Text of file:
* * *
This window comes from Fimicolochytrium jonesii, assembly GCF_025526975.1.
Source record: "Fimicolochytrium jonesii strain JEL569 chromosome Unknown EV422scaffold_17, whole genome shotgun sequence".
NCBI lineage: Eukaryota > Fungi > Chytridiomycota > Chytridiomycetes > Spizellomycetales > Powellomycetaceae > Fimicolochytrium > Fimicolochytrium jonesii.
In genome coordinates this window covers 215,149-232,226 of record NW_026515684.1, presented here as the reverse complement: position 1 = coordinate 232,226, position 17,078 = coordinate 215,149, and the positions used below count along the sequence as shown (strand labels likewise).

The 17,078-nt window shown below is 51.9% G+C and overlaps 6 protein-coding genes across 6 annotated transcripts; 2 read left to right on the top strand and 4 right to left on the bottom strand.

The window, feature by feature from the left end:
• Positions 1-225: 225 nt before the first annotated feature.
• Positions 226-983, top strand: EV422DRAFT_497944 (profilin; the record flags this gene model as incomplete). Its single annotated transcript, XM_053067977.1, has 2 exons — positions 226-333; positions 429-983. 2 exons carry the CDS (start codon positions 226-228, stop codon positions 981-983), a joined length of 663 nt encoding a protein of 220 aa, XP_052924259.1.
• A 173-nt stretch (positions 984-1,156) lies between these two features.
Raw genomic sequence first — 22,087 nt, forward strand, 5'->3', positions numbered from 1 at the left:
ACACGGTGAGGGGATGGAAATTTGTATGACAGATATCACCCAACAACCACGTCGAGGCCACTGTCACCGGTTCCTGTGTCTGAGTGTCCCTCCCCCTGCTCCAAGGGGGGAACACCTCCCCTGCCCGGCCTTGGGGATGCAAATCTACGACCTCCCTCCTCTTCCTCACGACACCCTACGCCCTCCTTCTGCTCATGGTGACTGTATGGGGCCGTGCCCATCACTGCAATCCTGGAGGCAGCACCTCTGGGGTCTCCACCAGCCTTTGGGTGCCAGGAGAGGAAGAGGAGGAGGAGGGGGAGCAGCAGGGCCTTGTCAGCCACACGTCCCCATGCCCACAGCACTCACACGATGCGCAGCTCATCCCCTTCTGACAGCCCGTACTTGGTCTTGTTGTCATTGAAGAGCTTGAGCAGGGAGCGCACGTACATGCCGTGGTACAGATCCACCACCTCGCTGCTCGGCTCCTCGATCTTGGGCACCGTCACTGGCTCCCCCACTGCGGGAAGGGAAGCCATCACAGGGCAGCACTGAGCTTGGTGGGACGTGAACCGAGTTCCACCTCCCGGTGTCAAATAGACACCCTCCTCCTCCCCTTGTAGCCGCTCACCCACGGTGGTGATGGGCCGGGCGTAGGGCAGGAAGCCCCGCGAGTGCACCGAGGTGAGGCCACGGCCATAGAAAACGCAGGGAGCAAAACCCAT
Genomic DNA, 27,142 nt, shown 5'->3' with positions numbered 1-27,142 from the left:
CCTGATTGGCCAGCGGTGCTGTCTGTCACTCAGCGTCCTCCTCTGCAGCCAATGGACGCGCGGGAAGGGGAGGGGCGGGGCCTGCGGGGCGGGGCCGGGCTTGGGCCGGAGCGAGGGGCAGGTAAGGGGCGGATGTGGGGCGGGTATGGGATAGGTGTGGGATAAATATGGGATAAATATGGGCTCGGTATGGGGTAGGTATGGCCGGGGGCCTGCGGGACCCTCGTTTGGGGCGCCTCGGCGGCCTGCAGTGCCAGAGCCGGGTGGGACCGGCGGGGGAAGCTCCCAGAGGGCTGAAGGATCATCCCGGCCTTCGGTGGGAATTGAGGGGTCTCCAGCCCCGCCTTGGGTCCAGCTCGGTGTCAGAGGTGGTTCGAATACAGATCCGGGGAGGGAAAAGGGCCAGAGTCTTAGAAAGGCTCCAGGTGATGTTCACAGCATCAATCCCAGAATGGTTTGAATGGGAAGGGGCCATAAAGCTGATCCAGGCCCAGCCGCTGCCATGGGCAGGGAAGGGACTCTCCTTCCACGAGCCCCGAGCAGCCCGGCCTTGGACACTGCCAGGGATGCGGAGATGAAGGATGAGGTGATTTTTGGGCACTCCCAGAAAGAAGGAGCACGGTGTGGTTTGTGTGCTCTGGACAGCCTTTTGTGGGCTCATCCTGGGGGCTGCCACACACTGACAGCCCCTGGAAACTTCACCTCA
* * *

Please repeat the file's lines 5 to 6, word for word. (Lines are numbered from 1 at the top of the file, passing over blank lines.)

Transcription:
The 17,078-nt window shown below is 51.9% G+C and overlaps 6 protein-coding genes across 6 annotated transcripts; 2 read left to right on the top strand and 4 right to left on the bottom strand.

The window, feature by feature from the left end: